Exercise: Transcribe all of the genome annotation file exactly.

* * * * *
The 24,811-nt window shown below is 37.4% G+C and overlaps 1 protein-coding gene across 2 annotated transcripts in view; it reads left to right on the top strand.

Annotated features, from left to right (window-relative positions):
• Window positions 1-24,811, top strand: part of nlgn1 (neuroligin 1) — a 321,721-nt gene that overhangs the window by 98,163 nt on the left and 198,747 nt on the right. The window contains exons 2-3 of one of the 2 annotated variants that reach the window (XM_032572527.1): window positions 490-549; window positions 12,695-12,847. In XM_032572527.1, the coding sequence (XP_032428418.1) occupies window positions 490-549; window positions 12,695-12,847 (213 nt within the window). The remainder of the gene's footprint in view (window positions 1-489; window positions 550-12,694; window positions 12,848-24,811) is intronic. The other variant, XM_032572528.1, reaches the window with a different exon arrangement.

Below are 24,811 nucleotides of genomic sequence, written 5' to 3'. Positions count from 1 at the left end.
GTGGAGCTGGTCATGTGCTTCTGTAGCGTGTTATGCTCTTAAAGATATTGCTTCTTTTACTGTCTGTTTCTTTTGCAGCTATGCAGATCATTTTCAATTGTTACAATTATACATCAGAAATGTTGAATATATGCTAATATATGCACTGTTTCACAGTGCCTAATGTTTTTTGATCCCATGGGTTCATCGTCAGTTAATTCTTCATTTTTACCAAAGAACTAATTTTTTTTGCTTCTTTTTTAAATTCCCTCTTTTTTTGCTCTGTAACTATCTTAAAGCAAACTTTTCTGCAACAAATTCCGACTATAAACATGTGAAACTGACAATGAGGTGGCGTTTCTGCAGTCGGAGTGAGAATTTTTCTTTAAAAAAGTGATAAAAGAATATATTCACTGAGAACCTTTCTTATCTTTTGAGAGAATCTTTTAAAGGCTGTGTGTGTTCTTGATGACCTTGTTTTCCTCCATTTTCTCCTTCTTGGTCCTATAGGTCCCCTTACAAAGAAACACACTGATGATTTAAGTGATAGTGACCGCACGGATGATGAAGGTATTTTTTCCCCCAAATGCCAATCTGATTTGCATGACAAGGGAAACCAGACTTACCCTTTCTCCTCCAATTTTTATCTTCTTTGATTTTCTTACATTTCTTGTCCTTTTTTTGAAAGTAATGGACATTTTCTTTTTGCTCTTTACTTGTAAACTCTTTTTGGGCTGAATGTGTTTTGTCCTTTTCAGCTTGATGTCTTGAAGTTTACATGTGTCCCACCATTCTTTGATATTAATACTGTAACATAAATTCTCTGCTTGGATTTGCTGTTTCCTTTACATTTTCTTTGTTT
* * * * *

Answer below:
The 24,811-nt window shown below is 37.4% G+C and overlaps 1 protein-coding gene across 2 annotated transcripts in view; it reads left to right on the top strand.

Annotated features, from left to right (window-relative positions):
• Window positions 1-24,811, top strand: part of nlgn1 (neuroligin 1) — a 321,721-nt gene that overhangs the window by 98,163 nt on the left and 198,747 nt on the right. The window contains exons 2-3 of one of the 2 annotated variants that reach the window (XM_032572527.1): window positions 490-549; window positions 12,695-12,847. In XM_032572527.1, the coding sequence (XP_032428418.1) occupies window positions 490-549; window positions 12,695-12,847 (213 nt within the window). The remainder of the gene's footprint in view (window positions 1-489; window positions 550-12,694; window positions 12,848-24,811) is intronic. The other variant, XM_032572528.1, reaches the window with a different exon arrangement.

Below are 24,811 nucleotides of genomic sequence, written 5' to 3'. Positions count from 1 at the left end.
GTGGAGCTGGTCATGTGCTTCTGTAGCGTGTTATGCTCTTAAAGATATTGCTTCTTTTACTGTCTGTTTCTTTTGCAGCTATGCAGATCATTTTCAATTGTTACAATTATACATCAGAAATGTTGAATATATGCTAATATATGCACTGTTTCACAGTGCCTAATGTTTTTTGATCCCATGGGTTCATCGTCAGTTAATTCTTCATTTTTACCAAAGAACTAATTTTTTTTGCTTCTTTTTTAAATTCCCTCTTTTTTTGCTCTGTAACTATCTTAAAGCAAACTTTTCTGCAACAAATTCCGACTATAAACATGTGAAACTGACAATGAGGTGGCGTTTCTGCAGTCGGAGTGAGAATTTTTCTTTAAAAAAGTGATAAAAGAATATATTCACTGAGAACCTTTCTTATCTTTTGAGAGAATCTTTTAAAGGCTGTGTGTGTTCTTGATGACCTTGTTTTCCTCCATTTTCTCCTTCTTGGTCCTATAGGTCCCCTTACAAAGAAACACACTGATGATTTAAGTGATAGTGACCGCACGGATGATGAAGGTATTTTTTCCCCCAAATGCCAATCTGATTTGCATGACAAGGGAAACCAGACTTACCCTTTCTCCTCCAATTTTTATCTTCTTTGATTTTCTTACATTTCTTGTCCTTTTTTTGAAAGTAATGGACATTTTCTTTTTGCTCTTTACTTGTAAACTCTTTTTGGGCTGAATGTGTTTTGTCCTTTTCAGCTTGATGTCTTGAAGTTTACATGTGTCCCACCATTCTTTGATATTAATACTGTAACATAAATTCTCTGCTTGGATTTGCTGTTTCCTTTACATTTTCTTTGTTT